My ultimate point is always “But if I discover a really cool secret spot and there is now kite school there” or “But if the wind starts blowing super early and I want to go for an 7-am-session” I definitely need my own equipment ? So I reduce it to the minimum possible for me. I wrote a very detailed post about how I pack, which bag I use and put in some good hacks so check it out.
2. Intermediate – Kitesurf lovers who need their kites and will get a board at the spot
When writing this one, I HAD 2 persons on my mind but in the meantime they found their dream boards so they now travel around with them as well 😉 I’m talking about Marcus and Feli, the founders of the DNX, who are both absolut minimalists, always traveling with hand luggage the past years.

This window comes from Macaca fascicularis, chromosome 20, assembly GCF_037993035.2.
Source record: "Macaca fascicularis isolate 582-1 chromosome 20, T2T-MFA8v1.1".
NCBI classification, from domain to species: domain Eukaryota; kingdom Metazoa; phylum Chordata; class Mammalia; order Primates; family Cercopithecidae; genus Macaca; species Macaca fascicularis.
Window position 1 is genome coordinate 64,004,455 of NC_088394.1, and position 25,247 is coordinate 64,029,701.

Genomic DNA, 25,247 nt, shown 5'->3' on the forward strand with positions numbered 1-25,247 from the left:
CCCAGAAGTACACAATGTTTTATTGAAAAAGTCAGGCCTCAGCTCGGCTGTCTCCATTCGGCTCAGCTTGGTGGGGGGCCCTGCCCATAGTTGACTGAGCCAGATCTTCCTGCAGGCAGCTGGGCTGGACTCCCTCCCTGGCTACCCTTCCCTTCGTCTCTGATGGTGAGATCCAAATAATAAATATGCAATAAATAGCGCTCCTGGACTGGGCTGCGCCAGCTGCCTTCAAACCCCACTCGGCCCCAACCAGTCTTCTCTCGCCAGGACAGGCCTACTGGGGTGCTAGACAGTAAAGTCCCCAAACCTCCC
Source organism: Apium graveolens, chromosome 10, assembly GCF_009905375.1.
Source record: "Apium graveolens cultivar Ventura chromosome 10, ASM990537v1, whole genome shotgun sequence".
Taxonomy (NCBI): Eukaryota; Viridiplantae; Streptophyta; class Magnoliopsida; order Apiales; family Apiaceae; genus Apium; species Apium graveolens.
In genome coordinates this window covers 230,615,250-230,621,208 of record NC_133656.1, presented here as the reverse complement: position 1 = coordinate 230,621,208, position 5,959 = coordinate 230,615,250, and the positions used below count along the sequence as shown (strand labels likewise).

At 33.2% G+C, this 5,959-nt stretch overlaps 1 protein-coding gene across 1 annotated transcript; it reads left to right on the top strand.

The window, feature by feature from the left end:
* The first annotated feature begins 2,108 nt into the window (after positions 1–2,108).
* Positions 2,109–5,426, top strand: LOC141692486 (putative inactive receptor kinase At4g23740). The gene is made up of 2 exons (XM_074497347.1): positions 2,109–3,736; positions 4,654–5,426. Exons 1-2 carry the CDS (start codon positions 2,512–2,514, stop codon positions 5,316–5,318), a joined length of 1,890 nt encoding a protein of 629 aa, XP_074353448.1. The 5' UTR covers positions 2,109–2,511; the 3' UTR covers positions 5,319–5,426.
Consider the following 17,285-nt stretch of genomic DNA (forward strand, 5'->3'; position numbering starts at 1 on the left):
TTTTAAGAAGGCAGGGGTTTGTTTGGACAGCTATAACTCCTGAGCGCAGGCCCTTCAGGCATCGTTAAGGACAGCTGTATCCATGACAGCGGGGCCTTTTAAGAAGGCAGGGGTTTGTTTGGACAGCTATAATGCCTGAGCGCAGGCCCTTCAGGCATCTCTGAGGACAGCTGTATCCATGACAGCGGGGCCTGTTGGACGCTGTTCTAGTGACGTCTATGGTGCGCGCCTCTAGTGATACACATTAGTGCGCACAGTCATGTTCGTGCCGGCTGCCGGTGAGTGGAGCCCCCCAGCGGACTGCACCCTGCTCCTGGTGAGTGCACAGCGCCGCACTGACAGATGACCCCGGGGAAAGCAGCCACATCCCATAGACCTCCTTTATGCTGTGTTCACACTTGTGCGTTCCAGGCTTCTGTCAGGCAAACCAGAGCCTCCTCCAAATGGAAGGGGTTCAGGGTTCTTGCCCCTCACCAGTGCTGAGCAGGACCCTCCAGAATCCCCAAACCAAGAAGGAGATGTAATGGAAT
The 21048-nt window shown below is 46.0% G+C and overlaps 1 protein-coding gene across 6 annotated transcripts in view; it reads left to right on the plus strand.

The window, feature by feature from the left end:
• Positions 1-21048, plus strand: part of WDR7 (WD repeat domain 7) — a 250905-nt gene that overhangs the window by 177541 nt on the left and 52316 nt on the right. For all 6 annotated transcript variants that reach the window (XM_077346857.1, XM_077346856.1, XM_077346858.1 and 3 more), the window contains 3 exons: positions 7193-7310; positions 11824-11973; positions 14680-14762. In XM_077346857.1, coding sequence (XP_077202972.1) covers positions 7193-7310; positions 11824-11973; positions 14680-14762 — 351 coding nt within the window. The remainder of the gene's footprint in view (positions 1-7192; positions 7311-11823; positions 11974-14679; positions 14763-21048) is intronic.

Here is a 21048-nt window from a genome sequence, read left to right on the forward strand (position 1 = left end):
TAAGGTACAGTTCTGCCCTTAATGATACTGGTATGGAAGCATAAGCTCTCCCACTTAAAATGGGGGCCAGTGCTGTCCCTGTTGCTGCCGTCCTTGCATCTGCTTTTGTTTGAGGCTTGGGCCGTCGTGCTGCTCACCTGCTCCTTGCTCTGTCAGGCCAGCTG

Since last year, they bought two kites and harnesses and always rent or buy boards and sell them at the end of their stay– which was a huuuuge commitment. But this is really a great way to have at least your kites and harnesses with you don’t really care about the board you will get at the spot, you can just always rent it there or buy one for two months and then sell it afterwards.
Concerning airline fees it’s great because you can stuff all of it into a normal suitcase and just pay a normal luggage (which is often included as well in long distance airline fares) and for sure way cheaper than checking in kite luggage!
3. Beginner – Taking lessons and renting from the kite school